Welcome to the weekly roundup from the Oxford Martin Programme on Integrating Renewable Energy.
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Clean energy around the globe

Following President Trump’s announcement last week that the U.S. would withdraw from the Paris climate accord, a number of states and cities in the U.S. have responded with pledges to uphold the commitments of the Agreement. Pittsburgh, a city that Trump singled out when he said he was elected to represent its citizens rather than those in Paris, is one of nearly 250 cities in the U.S. whose mayors have committed to honour and uphold the goals of the Paris Agreement. In a New York Times opinion piece, the mayors of Pittsburgh and Paris joined to rebuke Trump’s announcement and express their desire to fight climate change together. And earlier this week, Hawaii became the first U.S. state to sign legislation to implement parts of the Agreement. The legislation gives state officials legal basis to continue their pursuit of mitigation and adaptation measures despite the Federal government’s withdrawal from Paris.
After hundreds of major corporations spoke out in recent months urging Trump to stay in the Agreement, many CEOs issued statements criticising the decision. U.S. tech giants, including Apple, Facebook, Google, and Intel, were particularly outspoken, and Tesla CEO Elon Musk tweeted that he would leave two presidential business councils.
The responses to President Trump’s announcement from the business community are unsurprising given recent momentum among the world’s largest corporations to reach 100% renewable power, which has been spurred on by an alliance called the RE100. These companies are using power-purchase agreements (PPAs), or long-term contracts to buy clean power from solar and wind farm developers at fixed prices, rather than buying the bulk of their power from utilities. According to the Economist and data from Bloomberg New Energy Finance, large companies have driven the development of a cumulative 20 GW of wind and solar projects, four GW more than the entire onshore and offshore wind capacity of Britain.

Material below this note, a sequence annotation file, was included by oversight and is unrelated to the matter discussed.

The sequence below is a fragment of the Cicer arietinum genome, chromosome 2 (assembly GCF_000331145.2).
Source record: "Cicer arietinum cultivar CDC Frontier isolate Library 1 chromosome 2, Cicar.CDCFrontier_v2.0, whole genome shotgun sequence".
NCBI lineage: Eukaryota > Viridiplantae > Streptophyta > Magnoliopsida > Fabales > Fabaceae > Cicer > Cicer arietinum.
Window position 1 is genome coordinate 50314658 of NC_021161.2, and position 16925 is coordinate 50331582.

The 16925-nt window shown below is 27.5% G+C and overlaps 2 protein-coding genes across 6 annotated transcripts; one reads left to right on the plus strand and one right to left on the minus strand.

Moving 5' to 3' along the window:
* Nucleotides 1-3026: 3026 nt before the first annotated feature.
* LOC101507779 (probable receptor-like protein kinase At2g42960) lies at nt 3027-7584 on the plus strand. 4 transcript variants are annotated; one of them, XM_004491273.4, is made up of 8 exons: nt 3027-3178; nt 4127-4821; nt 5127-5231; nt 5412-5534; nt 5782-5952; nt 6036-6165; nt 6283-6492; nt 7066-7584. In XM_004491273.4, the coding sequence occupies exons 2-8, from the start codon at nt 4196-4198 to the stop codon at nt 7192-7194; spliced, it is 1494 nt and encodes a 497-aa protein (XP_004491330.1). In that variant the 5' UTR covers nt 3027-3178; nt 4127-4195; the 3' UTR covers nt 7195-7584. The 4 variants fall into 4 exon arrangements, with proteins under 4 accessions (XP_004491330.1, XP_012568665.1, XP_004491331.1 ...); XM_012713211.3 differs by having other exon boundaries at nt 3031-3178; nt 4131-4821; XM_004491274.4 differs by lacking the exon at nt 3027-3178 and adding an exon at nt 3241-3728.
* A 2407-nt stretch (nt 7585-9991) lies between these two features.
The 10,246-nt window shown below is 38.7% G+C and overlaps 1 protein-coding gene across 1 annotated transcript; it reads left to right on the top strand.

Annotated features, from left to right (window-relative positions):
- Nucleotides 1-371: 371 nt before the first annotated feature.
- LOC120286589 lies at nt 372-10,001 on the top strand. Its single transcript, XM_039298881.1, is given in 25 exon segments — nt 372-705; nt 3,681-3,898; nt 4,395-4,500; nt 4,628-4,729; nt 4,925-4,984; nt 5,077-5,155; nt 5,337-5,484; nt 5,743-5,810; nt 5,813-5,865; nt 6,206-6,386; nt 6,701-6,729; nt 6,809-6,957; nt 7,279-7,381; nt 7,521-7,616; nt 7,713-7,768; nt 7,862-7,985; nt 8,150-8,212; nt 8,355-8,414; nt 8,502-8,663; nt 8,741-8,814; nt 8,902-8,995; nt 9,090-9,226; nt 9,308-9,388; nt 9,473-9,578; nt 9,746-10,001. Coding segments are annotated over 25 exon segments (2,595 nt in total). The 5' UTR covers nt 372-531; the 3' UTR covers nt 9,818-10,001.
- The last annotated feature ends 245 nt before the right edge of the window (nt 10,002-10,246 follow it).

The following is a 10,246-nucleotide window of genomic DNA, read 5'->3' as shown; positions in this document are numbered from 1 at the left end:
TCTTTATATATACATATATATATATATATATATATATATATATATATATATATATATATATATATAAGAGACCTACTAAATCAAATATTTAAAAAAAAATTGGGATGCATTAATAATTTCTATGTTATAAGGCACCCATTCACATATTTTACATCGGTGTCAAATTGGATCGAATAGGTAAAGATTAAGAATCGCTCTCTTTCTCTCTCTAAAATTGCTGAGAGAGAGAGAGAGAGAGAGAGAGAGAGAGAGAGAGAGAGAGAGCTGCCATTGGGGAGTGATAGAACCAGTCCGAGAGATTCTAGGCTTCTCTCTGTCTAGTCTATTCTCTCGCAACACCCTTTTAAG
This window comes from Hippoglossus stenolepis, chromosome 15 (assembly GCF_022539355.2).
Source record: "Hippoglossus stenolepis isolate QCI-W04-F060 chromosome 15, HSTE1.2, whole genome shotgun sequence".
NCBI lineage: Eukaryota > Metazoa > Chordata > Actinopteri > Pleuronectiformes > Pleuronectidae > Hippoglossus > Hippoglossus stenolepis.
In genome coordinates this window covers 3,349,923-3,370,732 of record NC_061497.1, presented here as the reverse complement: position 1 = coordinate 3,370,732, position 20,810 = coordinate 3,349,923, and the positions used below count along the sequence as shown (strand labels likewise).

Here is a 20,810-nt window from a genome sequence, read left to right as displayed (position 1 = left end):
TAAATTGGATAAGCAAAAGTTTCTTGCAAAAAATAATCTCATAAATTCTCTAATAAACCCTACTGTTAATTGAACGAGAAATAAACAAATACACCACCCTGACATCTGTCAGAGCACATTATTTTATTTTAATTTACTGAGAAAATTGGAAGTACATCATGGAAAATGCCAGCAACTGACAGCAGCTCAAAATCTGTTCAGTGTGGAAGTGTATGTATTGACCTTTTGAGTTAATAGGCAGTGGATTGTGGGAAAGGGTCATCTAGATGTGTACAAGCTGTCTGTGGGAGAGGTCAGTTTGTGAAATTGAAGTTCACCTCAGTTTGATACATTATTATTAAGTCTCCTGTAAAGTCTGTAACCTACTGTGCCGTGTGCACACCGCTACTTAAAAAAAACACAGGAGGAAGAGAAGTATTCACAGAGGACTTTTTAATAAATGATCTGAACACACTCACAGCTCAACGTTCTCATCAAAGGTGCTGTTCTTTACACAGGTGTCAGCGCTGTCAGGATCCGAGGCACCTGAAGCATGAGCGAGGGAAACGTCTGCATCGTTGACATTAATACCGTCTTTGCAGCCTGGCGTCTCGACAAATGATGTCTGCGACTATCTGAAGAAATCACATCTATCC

Australia’s Chief Scientist Alan Finkel released a review of Australia’s National Electricity Market today. The review proposes new security and reliability requirements for generators, increasing the costs for variable renewables. The report also proposes a clean energy target, however, which will act as a technology-neutral subsidy for low-emissions generation sources without directly penalizing carbon intensive sources. The clean energy target models a scheme with an emissions reduction target of 28% on 2005 levels by 2030.
UK renewable energy supplier Good Energy has raised more than £10 million from its second corporate bond, which it launched with the hope of raising as much as £20 million from existing and new investors. Good Energy will use the funds to pursue new business units including battery storage and electric vehicle charging.
China’s Sungrow Power Supply Co. has built the world’s largest floating solar farm at the site of an abandoned coal mine in Anhui province, 300 miles northwest of Shanghai. The project, which has 166,000 panels that float on a lake created when a nearby mine collapsed, is similar to facilities in Japan, the UK, and Israel. It is part of China’s plans to spend $360 billion on renewable energy by 2020.
Earlier this week, the Oxford Martin School was grateful to receive a visit from Dr. Amory Lovins, co-founder, Chief Scientist, and Chairman Emeritus of the Rocky Mountain Institute. Dr Lovins talk, ‘Disruptive Oil and Electricity Futures,’ is available to view on the Oxford Martin School's YouTube channel

Energy storage